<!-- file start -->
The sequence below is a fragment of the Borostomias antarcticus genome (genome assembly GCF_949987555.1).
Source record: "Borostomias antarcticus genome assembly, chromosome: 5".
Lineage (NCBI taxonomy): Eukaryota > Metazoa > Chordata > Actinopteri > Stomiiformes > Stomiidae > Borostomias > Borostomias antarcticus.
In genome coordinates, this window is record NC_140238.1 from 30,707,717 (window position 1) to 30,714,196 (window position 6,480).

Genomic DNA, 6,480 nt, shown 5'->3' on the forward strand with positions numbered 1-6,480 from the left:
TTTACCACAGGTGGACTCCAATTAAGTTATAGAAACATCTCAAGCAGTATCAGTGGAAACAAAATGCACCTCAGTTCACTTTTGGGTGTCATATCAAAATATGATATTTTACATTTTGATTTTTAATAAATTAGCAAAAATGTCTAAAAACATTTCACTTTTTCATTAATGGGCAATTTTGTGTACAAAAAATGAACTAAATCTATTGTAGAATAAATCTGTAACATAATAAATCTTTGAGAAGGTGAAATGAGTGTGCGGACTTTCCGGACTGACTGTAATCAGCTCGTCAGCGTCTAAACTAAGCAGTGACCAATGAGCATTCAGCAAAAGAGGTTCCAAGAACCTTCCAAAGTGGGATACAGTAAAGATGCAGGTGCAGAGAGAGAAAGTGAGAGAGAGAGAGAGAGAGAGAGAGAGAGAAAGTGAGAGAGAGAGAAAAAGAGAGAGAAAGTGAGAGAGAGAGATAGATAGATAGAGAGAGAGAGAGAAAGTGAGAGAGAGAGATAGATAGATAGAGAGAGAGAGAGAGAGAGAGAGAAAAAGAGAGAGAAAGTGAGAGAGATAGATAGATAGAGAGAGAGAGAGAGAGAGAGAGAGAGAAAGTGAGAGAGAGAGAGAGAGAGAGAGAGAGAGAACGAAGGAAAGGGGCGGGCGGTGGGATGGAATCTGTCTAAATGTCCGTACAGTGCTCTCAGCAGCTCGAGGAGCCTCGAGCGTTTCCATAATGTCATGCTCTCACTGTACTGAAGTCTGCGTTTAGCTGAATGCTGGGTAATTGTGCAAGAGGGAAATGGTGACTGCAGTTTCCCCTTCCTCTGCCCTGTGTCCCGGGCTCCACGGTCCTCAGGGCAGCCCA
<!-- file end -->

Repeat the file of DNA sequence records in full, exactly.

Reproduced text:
The sequence below is a fragment of the Borostomias antarcticus genome (genome assembly GCF_949987555.1).
Source record: "Borostomias antarcticus genome assembly, chromosome: 5".
Lineage (NCBI taxonomy): Eukaryota > Metazoa > Chordata > Actinopteri > Stomiiformes > Stomiidae > Borostomias > Borostomias antarcticus.
In genome coordinates, this window is record NC_140238.1 from 30,707,717 (window position 1) to 30,714,196 (window position 6,480).

Genomic DNA, 6,480 nt, shown 5'->3' on the forward strand with positions numbered 1-6,480 from the left:
TTTACCACAGGTGGACTCCAATTAAGTTATAGAAACATCTCAAGCAGTATCAGTGGAAACAAAATGCACCTCAGTTCACTTTTGGGTGTCATATCAAAATATGATATTTTACATTTTGATTTTTAATAAATTAGCAAAAATGTCTAAAAACATTTCACTTTTTCATTAATGGGCAATTTTGTGTACAAAAAATGAACTAAATCTATTGTAGAATAAATCTGTAACATAATAAATCTTTGAGAAGGTGAAATGAGTGTGCGGACTTTCCGGACTGACTGTAATCAGCTCGTCAGCGTCTAAACTAAGCAGTGACCAATGAGCATTCAGCAAAAGAGGTTCCAAGAACCTTCCAAAGTGGGATACAGTAAAGATGCAGGTGCAGAGAGAGAAAGTGAGAGAGAGAGAGAGAGAGAGAGAGAGAGAAAGTGAGAGAGAGAGAAAAAGAGAGAGAAAGTGAGAGAGAGAGATAGATAGATAGAGAGAGAGAGAGAAAGTGAGAGAGAGAGATAGATAGATAGAGAGAGAGAGAGAGAGAGAGAGAAAAAGAGAGAGAAAGTGAGAGAGATAGATAGATAGAGAGAGAGAGAGAGAGAGAGAGAGAGAAAGTGAGAGAGAGAGAGAGAGAGAGAGAGAGAGAACGAAGGAAAGGGGCGGGCGGTGGGATGGAATCTGTCTAAATGTCCGTACAGTGCTCTCAGCAGCTCGAGGAGCCTCGAGCGTTTCCATAATGTCATGCTCTCACTGTACTGAAGTCTGCGTTTAGCTGAATGCTGGGTAATTGTGCAAGAGGGAAATGGTGACTGCAGTTTCCCCTTCCTCTGCCCTGTGTCCCGGGCTCCACGGTCCTCAGGGCAGCCCA